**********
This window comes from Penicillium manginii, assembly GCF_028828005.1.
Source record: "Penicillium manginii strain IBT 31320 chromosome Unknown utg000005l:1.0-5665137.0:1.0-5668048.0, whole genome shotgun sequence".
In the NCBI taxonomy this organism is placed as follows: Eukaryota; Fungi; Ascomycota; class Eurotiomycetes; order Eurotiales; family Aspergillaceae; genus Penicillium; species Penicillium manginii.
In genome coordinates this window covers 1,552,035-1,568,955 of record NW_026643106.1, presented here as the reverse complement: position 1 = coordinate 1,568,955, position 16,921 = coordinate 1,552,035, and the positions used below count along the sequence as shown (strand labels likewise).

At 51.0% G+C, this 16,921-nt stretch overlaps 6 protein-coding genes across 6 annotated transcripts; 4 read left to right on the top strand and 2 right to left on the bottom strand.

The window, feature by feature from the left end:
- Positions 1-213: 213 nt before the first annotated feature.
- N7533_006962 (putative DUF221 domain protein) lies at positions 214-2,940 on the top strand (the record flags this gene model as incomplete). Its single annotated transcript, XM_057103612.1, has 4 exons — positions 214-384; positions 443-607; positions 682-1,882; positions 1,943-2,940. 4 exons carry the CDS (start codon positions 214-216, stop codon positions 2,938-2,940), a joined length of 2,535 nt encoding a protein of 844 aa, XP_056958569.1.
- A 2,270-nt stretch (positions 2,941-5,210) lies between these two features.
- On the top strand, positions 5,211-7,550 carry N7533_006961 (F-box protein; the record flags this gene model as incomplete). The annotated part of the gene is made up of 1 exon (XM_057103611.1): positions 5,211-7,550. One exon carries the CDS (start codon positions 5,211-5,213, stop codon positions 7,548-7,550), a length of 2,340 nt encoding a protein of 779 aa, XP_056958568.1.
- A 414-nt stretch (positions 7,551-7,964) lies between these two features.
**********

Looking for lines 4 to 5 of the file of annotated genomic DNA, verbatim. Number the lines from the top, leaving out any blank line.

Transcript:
In genome coordinates this window covers 1,552,035-1,568,955 of record NW_026643106.1, presented here as the reverse complement: position 1 = coordinate 1,568,955, position 16,921 = coordinate 1,552,035, and the positions used below count along the sequence as shown (strand labels likewise).

At 51.0% G+C, this 16,921-nt stretch overlaps 6 protein-coding genes across 6 annotated transcripts; 4 read left to right on the top strand and 2 right to left on the bottom strand.